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I'm trying to store a set of possible choices and eliminate duplicates so I'm storing the choices I've made in a HashSet. I have two pieces of data for each step and the combination of both must not be unique in order for it to be considered a duplicate (e.g. [2,0], [0,2], [2,2] would all be new steps but then going to [2,2] would be a duplicate).

I believe I need to override equals in order to properly determine if the step is already in the HashSet but I am not using a custom class, just an array of Integers, so most of what I've found isn't applicable (to my knowledge). This seems like it may be useful, suggesting the possibility of subclassing HashSet but I'd like to avoid that if possible. I was hoping the equals method I have commented out would work but it was never called. Do I need to override hashCode() as well? I know they go hand in hand. Do I just need to go write my own class or is there another method of doing what I want?

import java.util.HashSet;

public class EP2 {

 public static long count = 0;
 public static HashSet<Integer []> visits = new HashSet<Integer []>();

 //public boolean equals(Object j){     
 // return true;

 public static void main(String[] args) {

    int position = 0;
    int depth = 0;

    walk(position, depth);

 public static void walk(int position, int depth){


    Integer[] specs = new Integer[2];
    specs[0] = position;
    specs[1] = depth;

    Integer[] specL = new Integer[]{position - 1, depth+1};
    Integer[] specR = new Integer[]{position + 1, depth+1};

            //doesn't avoid [0,2] duplicates
    if(depth < 2){
            walk(position - 1, depth+1); //walk left
            walk(position + 1, depth+1); //walk right


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Sounds like just using Point may suit your needs. –  Dukeling May 23 '13 at 13:33
I don't understand. Why can't you simply make a new class with a pair of ints? –  Balázs Mária Németh May 23 '13 at 13:33
I did not know that existed but in this case yes, i may go with that. thanks. However, I still would like the question answered –  Daniel May 23 '13 at 13:34
@BalázsMáriaNémeth I could, but I'm curious about solving the problem in the current manner. I wouldn't learn as much going that way. –  Daniel May 23 '13 at 13:35
But the question does not really make sense in this form for me. You cannot override the equals of Integer[] because that's not even a class :) –  Balázs Mária Németh May 23 '13 at 13:39

3 Answers 3

In Java, hashCode() and equals(Object) go together. If you override one, you should override the other. When Java looks up an object in a HashSet, it first computes the hashCode to determine which bucket the object might be found in. Then it uses equals(Object) to see whether the set has the object. Additionally, changing an object that's in a HashSet will lead to problems, as it might end up in the wrong bucket, and never be found again.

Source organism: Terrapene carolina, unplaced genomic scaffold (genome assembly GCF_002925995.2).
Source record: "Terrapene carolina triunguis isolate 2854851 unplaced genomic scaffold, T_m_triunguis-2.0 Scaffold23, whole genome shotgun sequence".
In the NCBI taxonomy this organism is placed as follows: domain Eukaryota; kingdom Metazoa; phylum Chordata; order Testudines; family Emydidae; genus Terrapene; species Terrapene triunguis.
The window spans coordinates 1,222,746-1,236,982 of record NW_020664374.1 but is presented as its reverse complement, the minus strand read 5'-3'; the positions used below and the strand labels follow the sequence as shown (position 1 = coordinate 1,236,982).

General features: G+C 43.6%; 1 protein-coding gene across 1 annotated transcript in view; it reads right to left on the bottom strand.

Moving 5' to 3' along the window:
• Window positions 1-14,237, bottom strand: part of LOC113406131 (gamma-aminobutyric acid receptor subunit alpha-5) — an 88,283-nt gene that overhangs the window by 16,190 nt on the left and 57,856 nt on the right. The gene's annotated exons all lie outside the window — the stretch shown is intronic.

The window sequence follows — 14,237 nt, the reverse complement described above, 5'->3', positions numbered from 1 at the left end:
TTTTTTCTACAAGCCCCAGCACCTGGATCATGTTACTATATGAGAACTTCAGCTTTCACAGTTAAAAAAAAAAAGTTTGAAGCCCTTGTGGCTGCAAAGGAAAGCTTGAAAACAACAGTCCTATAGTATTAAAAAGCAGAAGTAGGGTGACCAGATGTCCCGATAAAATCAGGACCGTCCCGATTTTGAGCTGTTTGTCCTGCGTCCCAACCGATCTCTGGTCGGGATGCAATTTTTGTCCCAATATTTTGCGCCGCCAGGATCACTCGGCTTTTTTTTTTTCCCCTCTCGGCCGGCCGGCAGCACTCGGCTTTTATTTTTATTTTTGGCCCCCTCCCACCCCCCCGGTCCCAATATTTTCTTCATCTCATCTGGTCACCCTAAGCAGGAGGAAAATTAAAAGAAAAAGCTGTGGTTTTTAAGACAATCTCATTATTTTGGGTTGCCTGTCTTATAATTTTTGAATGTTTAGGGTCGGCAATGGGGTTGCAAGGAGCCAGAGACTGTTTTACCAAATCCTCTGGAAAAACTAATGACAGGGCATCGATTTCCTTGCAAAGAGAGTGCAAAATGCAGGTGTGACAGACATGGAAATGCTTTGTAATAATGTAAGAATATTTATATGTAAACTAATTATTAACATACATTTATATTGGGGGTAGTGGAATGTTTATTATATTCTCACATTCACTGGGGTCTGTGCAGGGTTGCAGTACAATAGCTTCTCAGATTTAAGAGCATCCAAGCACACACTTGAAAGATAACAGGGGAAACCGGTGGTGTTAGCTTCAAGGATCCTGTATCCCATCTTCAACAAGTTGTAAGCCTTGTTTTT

You may want to write your own immutable class, Position, that contains a constructor, a position and depth variables, getters, equals(Object), and hashCode(). The members of the Integer[] arrays have meaning, so you should probably state those explicitly.

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The problem is that equals() for an Array checks if the arrays are the same instance. In your case, they are probably not. See a good question and answers here.

Your HashSet will call equals() for all elements in the set, hence it will return false unless all arrays are the same instance.

Changing the array to a List would probably work, since it checks that all containing elements are equal to one another. For Integers, this of course works.

I would however, implement my own class. If you don't have any such restrictions, you should do so.

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If you're simply trying to check for duplicates, write a custom method to check if a Set contains an int[].

 public static boolean contains(HashSet<Integer []> set, int[] step) {
     Iterator<Integer []> it = set.iterator();
     boolean flag = false;
     while(it.hasNext()) {
         Integer[] inner = it.next();
         if (step.length == inner.length) {
             for (int i = 0; i < inner.length; i++) {
                 if (inner[i].equals(step[i]))
                     flag = true;
                     flag = false;
             if (flag)
                 return true;
     return false;

You should follow your rules. For example, if you know the size of the arrays is always going to be 2, then maybe you don't need to do the check and can quickly just check each value at the same index of each array.

You would call this method any time you wanted to add something to the Set.

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